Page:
Monday, 15 April 2013

UCT researchers to create disease-in-a-dish models for several diseases

The University of Cape Town just announced a new project called "The UCT Stem Cell Initiative". Purpose of the project is to create "disease-in-a-dish' models using induced pluripotent stem cells.

In collaboration with scientists from Oxford and Japan, the UCT researchers have already established the first iPSCs lines from South African patients suffering from an inherited neurodegenerative disease called spinocerebellar ataxia type 7 (SCA7) and have even created neurons and retinal cells from these cells, which will be used to study the disease. The researchers also said they are in the process of creating more lines for other conditions, including myasthenia gravis.

The project, led by Professors Sue Kidson and Jacquie Greenberg, is comprised by scientists and students from UCT departments specialising in the following fields:
  • Cell biology
  • Human genetics
  • Neurology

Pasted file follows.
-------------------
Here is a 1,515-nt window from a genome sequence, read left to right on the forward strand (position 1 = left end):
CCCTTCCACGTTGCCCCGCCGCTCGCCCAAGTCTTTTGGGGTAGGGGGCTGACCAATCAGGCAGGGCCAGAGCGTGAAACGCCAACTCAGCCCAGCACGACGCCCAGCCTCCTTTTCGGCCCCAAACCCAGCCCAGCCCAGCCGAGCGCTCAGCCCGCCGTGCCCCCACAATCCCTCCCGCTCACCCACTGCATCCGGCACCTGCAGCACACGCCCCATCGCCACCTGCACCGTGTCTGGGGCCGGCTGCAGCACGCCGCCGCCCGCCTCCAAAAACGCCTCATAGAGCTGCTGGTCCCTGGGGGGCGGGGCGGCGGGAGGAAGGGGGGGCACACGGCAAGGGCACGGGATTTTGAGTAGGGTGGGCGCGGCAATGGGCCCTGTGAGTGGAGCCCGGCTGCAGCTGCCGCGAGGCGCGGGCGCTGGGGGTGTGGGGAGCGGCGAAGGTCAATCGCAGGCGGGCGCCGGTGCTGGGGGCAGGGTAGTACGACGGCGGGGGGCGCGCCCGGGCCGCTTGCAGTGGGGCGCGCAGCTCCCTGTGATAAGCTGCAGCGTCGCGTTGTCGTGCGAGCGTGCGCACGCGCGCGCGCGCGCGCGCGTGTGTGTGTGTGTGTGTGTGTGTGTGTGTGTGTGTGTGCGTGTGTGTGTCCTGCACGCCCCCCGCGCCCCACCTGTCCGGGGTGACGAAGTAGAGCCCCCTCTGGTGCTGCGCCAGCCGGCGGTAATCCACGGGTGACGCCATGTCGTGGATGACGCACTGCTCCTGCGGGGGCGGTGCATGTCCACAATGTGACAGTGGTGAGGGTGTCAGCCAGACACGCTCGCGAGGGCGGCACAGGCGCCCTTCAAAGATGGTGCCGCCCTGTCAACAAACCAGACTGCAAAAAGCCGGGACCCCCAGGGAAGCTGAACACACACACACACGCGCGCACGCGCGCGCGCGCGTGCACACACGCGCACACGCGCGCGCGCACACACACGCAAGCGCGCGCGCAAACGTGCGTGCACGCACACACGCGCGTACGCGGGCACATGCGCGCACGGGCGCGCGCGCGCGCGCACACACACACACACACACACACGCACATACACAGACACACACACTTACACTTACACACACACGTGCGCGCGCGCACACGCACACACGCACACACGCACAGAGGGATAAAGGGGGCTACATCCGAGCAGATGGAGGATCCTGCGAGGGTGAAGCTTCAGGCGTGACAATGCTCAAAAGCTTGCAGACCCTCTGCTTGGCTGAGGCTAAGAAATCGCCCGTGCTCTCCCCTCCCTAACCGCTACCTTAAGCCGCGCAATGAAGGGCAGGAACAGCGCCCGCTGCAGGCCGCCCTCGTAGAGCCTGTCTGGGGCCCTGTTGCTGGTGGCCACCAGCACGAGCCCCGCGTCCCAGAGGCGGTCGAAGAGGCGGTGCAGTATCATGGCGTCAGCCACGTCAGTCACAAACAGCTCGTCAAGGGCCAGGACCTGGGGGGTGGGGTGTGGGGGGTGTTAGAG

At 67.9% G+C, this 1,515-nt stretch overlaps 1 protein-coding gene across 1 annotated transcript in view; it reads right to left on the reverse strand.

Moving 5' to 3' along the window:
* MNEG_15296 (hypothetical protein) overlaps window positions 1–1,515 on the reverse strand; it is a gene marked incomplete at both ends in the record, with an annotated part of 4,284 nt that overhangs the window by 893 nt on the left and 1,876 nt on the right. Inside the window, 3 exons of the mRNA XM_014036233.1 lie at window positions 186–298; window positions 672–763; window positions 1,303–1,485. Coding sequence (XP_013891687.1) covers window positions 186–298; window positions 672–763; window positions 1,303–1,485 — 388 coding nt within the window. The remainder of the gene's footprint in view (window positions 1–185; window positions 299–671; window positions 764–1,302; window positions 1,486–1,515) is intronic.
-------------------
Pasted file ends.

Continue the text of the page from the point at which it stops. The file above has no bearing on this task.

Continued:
• Other departments

"Since these iPSCs are derived from adult skin, they also bypass many ethical issues associated with embryonic stem cell research," said Kidson.


View of UCT's Upper Campus.


Spinocerebellar ataxia type 7 (also known as autosomal dominant cerebellar ataxia type 2) is a type of ataxia among a group of inherited diseases of the central nervous system. As in many other inherited ataxias, it is the result of genetic defects that lead to impairment of specific nerve fibres carrying messages to and from the brain, causing cerebellum degeneration.

Myasthenia gravis is an autoimmune neuromuscular disease leading to fluctuating muscle weakness and fatigability.

Educational video about Myasthenia gravis


The original press release is available here


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